The Design Problem ¶
In a centralized world, it’s assumed that other users are mediated through the same service. For example, a handle on Twitter is displayed the same to everyone else on Twitter. There is a global Twitter database of these handles, and each is unique – no one can use the same handle as someone else.
In a decentralized application, users may not be connecting to each other from the exact same service that you are. Data can be hosted by different services, and handles could be displayed differently depending on the application each person is using to connect. Because of this, a handle alone is often not sufficient to understand who you’re talking to.
The Design Solution ¶
Users are uniquely identified by their handle and a server name.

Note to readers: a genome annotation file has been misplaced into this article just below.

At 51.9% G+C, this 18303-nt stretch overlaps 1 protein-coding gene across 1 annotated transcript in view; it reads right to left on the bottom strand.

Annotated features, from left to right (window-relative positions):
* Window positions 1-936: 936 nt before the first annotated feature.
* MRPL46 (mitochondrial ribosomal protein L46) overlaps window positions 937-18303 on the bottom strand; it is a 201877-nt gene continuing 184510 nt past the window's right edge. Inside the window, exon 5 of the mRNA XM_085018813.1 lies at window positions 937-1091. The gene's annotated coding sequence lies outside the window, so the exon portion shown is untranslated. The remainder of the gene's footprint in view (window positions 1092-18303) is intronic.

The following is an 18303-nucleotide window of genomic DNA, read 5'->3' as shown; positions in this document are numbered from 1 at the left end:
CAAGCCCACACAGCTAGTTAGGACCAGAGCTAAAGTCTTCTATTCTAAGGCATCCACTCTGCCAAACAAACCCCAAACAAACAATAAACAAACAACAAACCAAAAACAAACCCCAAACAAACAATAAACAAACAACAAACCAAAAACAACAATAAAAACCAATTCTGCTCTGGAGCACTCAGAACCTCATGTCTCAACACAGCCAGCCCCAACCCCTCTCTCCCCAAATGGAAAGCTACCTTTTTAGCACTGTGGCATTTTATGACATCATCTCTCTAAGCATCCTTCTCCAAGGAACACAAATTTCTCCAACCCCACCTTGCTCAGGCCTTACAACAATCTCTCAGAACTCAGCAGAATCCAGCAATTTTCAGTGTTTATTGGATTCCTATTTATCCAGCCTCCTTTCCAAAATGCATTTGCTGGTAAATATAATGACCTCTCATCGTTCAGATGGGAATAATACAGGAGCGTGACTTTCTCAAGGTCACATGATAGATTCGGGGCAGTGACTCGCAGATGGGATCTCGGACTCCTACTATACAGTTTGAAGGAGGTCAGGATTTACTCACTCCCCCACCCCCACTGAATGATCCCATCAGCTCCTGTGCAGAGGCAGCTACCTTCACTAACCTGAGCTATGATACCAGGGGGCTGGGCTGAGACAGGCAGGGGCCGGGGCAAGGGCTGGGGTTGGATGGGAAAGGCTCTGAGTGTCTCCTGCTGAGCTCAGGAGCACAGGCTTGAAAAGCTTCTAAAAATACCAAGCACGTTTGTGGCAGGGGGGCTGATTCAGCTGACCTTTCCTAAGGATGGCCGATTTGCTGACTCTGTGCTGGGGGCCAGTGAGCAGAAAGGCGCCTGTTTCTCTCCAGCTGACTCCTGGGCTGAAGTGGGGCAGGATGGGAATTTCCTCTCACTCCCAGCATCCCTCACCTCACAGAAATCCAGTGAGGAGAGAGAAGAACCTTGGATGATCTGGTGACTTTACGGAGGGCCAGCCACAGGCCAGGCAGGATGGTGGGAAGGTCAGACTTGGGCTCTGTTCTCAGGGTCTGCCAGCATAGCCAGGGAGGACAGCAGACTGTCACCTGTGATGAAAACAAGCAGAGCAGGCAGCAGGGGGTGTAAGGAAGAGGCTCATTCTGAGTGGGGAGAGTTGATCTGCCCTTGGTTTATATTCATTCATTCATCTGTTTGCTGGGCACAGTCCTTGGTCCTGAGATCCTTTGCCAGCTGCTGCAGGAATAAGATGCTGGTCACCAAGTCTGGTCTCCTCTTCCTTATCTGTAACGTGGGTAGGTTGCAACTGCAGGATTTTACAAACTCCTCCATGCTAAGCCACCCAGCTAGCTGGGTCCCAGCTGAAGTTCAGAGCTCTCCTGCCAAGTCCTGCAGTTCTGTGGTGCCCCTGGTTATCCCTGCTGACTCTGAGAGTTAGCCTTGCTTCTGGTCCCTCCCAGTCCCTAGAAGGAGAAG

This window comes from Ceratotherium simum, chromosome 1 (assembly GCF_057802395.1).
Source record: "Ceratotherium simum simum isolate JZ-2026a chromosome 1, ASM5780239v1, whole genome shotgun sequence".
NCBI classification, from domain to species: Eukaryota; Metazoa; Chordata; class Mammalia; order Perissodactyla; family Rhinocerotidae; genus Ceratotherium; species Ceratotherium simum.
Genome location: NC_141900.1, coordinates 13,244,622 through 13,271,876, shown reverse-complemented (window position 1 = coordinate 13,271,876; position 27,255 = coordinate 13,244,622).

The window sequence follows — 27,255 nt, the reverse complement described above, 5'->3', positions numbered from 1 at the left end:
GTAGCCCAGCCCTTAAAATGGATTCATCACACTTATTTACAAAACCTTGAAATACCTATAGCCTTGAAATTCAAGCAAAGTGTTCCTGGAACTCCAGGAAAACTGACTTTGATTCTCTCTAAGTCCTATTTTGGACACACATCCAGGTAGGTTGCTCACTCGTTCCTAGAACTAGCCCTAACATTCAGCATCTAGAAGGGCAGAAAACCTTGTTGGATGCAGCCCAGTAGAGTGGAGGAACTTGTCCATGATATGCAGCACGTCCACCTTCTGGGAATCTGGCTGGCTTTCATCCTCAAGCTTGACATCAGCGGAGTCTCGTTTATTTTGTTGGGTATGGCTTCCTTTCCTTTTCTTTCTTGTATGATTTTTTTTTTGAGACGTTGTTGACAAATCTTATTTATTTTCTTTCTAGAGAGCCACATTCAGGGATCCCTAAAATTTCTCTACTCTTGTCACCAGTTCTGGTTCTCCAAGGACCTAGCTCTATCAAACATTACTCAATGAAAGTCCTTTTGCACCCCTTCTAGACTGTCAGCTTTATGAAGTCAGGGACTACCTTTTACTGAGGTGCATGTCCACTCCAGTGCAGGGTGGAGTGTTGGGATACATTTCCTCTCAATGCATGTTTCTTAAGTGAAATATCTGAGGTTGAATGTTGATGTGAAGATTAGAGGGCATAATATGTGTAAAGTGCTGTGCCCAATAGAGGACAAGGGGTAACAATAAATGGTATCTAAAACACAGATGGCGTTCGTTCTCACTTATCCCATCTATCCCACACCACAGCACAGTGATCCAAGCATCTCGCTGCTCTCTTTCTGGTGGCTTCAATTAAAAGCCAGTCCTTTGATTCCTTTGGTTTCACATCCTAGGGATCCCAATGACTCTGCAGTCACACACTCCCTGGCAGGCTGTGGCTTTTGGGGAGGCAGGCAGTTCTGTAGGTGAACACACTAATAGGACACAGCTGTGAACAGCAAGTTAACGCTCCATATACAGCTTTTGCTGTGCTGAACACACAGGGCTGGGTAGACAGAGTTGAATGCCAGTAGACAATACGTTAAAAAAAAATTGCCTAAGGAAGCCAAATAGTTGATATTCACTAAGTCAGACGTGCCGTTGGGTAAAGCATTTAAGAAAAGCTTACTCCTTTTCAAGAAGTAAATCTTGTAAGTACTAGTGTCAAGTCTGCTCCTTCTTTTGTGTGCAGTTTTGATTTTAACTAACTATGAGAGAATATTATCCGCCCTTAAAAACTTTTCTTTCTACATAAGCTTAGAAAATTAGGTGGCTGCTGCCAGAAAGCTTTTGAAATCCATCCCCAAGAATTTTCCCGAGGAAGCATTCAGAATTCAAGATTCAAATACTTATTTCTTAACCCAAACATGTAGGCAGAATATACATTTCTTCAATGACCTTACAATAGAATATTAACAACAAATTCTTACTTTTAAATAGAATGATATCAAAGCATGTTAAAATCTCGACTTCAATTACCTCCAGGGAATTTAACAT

Why Choose Address ? ¶
- When users have a server that receives messages from other users.
Best Practice: How to Implement Address ¶
Make sure that handles are unique on the same instance. Two users on the same device should be able to have two different handles.
Potential Problems with Address ¶
It is often complex for a user to convert their address, account, contact list, and data to a new server. In practice, most users then do not transfer to a new server even if they become unhappy with their current one.
If the user does decide to move to a new server, the user then needs to take on the cumbersome task of notifying all contacts of their new address. Recipients would need to trust your new address, without strong proof if it is the same person or even the same device. See Persistent Identity for making portability more secure.
The Take Away ¶
Address can help give users trust in who they’re talking to.